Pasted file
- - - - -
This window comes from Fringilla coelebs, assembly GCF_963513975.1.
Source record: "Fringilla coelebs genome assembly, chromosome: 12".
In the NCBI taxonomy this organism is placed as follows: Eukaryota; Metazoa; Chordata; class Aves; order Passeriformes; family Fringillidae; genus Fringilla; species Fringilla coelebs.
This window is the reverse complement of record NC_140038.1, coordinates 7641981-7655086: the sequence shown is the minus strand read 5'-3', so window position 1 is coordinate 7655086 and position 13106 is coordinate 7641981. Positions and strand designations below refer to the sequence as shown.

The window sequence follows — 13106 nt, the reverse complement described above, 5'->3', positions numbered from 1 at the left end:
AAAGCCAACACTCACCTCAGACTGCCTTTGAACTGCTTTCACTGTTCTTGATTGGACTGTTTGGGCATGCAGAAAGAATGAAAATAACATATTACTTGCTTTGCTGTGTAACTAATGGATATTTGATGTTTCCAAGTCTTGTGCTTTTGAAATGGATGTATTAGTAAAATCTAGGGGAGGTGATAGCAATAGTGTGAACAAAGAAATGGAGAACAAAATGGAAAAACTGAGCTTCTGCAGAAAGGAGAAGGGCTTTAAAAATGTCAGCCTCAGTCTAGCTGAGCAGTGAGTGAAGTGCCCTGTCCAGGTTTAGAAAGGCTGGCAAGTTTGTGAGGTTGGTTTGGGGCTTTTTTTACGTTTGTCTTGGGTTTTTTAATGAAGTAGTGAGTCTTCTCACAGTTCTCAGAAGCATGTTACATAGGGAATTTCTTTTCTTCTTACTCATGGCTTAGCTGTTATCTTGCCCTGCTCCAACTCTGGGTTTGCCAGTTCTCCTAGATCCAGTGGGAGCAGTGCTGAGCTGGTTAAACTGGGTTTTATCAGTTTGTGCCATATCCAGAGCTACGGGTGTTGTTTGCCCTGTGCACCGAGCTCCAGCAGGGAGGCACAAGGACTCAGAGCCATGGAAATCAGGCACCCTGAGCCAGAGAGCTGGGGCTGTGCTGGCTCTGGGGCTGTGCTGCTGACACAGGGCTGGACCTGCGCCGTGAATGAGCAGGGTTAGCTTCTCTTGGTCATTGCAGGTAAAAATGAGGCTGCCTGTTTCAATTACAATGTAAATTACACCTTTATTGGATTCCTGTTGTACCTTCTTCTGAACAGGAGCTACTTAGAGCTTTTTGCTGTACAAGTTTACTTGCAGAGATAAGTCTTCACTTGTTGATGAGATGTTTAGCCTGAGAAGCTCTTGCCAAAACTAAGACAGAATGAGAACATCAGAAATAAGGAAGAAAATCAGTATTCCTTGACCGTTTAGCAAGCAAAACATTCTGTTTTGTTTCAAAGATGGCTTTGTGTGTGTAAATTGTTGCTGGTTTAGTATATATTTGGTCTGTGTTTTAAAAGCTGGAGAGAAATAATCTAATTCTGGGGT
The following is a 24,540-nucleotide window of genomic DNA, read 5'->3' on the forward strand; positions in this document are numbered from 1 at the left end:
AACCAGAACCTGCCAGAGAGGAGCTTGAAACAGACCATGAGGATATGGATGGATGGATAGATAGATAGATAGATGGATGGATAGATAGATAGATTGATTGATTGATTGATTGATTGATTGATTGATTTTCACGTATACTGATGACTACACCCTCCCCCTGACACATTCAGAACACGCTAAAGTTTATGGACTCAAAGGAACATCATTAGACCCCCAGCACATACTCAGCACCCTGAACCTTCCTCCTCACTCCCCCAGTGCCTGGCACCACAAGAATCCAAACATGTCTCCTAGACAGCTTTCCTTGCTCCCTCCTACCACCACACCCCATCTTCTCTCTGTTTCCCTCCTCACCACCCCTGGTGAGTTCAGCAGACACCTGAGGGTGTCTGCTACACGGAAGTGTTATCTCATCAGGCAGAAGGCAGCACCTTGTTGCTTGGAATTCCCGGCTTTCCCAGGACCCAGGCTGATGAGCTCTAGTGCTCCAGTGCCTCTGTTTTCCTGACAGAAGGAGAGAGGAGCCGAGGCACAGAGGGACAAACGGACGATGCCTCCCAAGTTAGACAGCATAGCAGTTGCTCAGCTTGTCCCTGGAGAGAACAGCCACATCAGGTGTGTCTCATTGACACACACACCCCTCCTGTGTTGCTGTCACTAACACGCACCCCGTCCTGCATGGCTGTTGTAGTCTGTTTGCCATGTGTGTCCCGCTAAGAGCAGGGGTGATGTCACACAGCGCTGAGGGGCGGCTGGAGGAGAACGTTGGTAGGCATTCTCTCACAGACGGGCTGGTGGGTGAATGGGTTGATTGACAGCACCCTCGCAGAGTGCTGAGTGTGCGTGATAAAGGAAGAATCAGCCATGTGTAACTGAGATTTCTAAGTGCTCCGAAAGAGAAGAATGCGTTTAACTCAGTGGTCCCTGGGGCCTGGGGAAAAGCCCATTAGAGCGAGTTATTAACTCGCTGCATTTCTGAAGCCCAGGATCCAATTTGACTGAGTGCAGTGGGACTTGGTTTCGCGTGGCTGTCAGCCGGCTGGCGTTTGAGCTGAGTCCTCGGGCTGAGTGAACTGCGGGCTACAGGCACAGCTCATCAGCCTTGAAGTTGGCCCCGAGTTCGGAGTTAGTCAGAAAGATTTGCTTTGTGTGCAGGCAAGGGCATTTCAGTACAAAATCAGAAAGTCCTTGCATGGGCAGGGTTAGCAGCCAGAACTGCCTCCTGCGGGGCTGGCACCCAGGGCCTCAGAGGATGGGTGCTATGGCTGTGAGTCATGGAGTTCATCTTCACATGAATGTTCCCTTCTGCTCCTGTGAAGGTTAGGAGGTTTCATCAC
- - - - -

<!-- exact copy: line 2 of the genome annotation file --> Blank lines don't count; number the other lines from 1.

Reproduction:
Source record: "Fringilla coelebs genome assembly, chromosome: 12".